Seek and you probably won’t find

By Marla Boone

Contributing columnist

Through every fault of my own, my phone goes missing, on average, twice a week. Just about right now, I should be protesting that I’m really a very organized person and that my house is reasonably tidy and that I tend to put things where they belong, or at least my version of where they belong. All of those glowing attributes do apply to me, but I still lose my phone every three days or so.

One well-meaning friend proposed that I could find my phone by calling it. When it was gently pointed out to him that I could not call my phone because, you know, I couldn’t find my phone, he was very sympathetic to the cause. He didn’t have any more suggestions, but he was suitably sympathetic. Another friend pointed out that I could get an app that helps the app-er find items. I thought this was a way better idea than using a missing phone, so I investigated the app. This is what we tech-savvy people do, see? We investigate apps before we install them to make sure they’re good apps. I wouldn’t know a good app from a bad app if it walked up to me correctly labeled, but I was willing to invest the four minutes it took me to Google it. When you’re as tech-savvy as I am, you have to throw yourself on the mercy of a higher power, and Google is a pretty high power. I believe everything it tells me. Google said the app for finding devices was a good app so I installed it. All by myself. I went to the app store, searched for an appropriate thing-finding app (and by “appropriate,” I mean “free”), and put it right on my iPad.

Because I am the luckiest person ever, while I was waiting for the app to install, I found my phone right where I left it: on the piano. I had walked by the piano about three times in the previous hour but hadn’t seen it. In my defense, a black phone on a black piano is pretty tough to spot especially if you’re sure you didn’t leave the phone in that particular room. That’s the kind of can-do thinking that will let you get lost in a phone booth. (A phone booth, children, is an antiquated little glass house housing a phone with a cord on it that people used to not be able to find when they really needed a phone. The more things change…) But because I had found my phone, I thought I could test the app right away to confirm just how super-duper it was.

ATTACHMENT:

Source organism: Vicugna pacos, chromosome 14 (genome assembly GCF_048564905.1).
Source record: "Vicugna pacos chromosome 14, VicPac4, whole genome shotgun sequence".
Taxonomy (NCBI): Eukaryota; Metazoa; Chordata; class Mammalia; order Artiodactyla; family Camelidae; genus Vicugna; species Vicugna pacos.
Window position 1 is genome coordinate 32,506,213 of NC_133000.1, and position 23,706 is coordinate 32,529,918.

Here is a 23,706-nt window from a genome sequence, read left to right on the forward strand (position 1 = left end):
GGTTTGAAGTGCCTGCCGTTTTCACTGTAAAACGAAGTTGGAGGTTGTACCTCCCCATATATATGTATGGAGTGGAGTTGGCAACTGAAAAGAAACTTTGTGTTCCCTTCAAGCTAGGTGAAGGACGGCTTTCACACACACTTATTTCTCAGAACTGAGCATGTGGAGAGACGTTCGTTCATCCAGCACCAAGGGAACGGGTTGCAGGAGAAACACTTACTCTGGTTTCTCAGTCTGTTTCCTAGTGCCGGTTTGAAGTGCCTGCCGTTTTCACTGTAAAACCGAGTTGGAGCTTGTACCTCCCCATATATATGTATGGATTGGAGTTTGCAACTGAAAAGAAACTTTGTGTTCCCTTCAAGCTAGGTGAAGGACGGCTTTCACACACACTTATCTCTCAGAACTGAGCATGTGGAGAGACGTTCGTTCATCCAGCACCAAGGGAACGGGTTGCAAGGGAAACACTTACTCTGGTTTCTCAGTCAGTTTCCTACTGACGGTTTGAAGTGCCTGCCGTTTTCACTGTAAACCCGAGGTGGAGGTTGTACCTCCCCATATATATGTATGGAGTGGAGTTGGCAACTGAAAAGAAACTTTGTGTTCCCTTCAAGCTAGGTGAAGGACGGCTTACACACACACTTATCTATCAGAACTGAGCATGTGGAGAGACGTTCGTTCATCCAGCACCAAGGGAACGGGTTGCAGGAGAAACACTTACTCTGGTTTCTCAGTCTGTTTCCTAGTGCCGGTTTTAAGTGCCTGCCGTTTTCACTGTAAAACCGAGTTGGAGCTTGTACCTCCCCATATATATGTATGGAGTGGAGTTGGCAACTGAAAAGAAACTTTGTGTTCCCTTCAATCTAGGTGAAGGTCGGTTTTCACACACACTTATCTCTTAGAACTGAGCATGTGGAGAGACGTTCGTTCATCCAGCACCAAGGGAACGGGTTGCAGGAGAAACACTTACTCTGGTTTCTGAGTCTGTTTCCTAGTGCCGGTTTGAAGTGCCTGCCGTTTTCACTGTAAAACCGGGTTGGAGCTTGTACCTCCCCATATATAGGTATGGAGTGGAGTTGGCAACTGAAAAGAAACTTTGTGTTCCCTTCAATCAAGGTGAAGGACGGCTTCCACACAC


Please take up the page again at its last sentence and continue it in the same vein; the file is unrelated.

I opened the app and this radar screen came up, complete with the circling wand of color. The line of text below the radar screen told me to select my device. This was terrific … I had a choice of things the app could find. Unfortunately, my phone was not listed. In very small print at the bottom, the app queried “Don’t see your device?” Since I didn’t see my device listed, I went way out on the technology limb and pressed that line. It took me to a page headed “What to do if you don’t see your device.”

Well, this was the mother lode of great advice. Number one was (and I quote) “Try to find it somewhere else until your device shows up.” I am not making this up. Number two was “Try to restart Bluetooth from Control Center.” This was a little more helpful, the key word in that sentence being little. Number three encouraged me to “Try to disconnect or reconnect to your device.” I’m not sure how a person does this without the device in question, but it’s obvious I was in way, way over my head here. Number four was a real winner: “Find it before it runs out of battery.” What a smashing idea! “Find it before it runs out of battery.” Pardon me, but isn’t that the app’s job? To find the thing? If I could find it, would I be messing around with an app whose sole accomplishment so far was to take up storage space on my iPad? Number five imparted the bad news: “This app can’t find AirPods while they’re in their case.”

During this highly-controlled experiment to see how the app worked, my phone was lying approximately six inches from the iPad. It never did show up on the radar screen, but a friend’s android phone that was a foot away did. I did not think any device that began with a small-case “i” ever acknowledged a device that did not begin with a small-case “i” but this apparently isn’t true. Since the failure of this app to work, I’ve been researching other ways to locate my phone, and this is what I’ve discovered; I need to keep better track of it.